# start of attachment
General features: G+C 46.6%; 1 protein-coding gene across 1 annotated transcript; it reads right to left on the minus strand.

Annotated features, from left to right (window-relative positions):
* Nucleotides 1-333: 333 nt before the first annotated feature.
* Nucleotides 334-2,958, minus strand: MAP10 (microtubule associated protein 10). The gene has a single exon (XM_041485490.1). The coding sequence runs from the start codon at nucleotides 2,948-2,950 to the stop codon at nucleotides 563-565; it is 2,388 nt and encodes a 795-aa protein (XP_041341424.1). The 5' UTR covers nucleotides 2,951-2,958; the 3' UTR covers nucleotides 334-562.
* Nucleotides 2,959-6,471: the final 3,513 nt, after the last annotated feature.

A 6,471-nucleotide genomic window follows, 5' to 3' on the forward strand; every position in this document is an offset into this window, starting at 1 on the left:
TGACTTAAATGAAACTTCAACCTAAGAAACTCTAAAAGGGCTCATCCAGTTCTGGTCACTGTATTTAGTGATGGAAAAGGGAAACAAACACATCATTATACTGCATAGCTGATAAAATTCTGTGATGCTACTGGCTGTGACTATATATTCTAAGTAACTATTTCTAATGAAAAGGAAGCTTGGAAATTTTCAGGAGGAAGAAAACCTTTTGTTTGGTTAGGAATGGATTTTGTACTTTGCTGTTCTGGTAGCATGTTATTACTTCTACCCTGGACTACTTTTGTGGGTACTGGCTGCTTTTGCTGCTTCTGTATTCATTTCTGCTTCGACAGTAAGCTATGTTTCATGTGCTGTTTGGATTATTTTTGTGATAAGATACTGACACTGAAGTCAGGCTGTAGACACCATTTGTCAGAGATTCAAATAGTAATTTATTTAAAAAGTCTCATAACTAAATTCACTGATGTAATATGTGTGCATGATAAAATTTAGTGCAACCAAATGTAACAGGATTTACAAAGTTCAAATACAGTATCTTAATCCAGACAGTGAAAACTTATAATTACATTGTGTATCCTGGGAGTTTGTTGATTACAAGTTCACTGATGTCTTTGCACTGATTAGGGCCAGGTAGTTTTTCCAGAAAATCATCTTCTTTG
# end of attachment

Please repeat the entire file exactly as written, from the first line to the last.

General features: G+C 46.6%; 1 protein-coding gene across 1 annotated transcript; it reads right to left on the minus strand.

Annotated features, from left to right (window-relative positions):
* Nucleotides 1-333: 333 nt before the first annotated feature.
* Nucleotides 334-2,958, minus strand: MAP10 (microtubule associated protein 10). The gene has a single exon (XM_041485490.1). The coding sequence runs from the start codon at nucleotides 2,948-2,950 to the stop codon at nucleotides 563-565; it is 2,388 nt and encodes a 795-aa protein (XP_041341424.1). The 5' UTR covers nucleotides 2,951-2,958; the 3' UTR covers nucleotides 334-562.
* Nucleotides 2,959-6,471: the final 3,513 nt, after the last annotated feature.

A 6,471-nucleotide genomic window follows, 5' to 3' on the forward strand; every position in this document is an offset into this window, starting at 1 on the left:
TGACTTAAATGAAACTTCAACCTAAGAAACTCTAAAAGGGCTCATCCAGTTCTGGTCACTGTATTTAGTGATGGAAAAGGGAAACAAACACATCATTATACTGCATAGCTGATAAAATTCTGTGATGCTACTGGCTGTGACTATATATTCTAAGTAACTATTTCTAATGAAAAGGAAGCTTGGAAATTTTCAGGAGGAAGAAAACCTTTTGTTTGGTTAGGAATGGATTTTGTACTTTGCTGTTCTGGTAGCATGTTATTACTTCTACCCTGGACTACTTTTGTGGGTACTGGCTGCTTTTGCTGCTTCTGTATTCATTTCTGCTTCGACAGTAAGCTATGTTTCATGTGCTGTTTGGATTATTTTTGTGATAAGATACTGACACTGAAGTCAGGCTGTAGACACCATTTGTCAGAGATTCAAATAGTAATTTATTTAAAAAGTCTCATAACTAAATTCACTGATGTAATATGTGTGCATGATAAAATTTAGTGCAACCAAATGTAACAGGATTTACAAAGTTCAAATACAGTATCTTAATCCAGACAGTGAAAACTTATAATTACATTGTGTATCCTGGGAGTTTGTTGATTACAAGTTCACTGATGTCTTTGCACTGATTAGGGCCAGGTAGTTTTTCCAGAAAATCATCTTCTTTG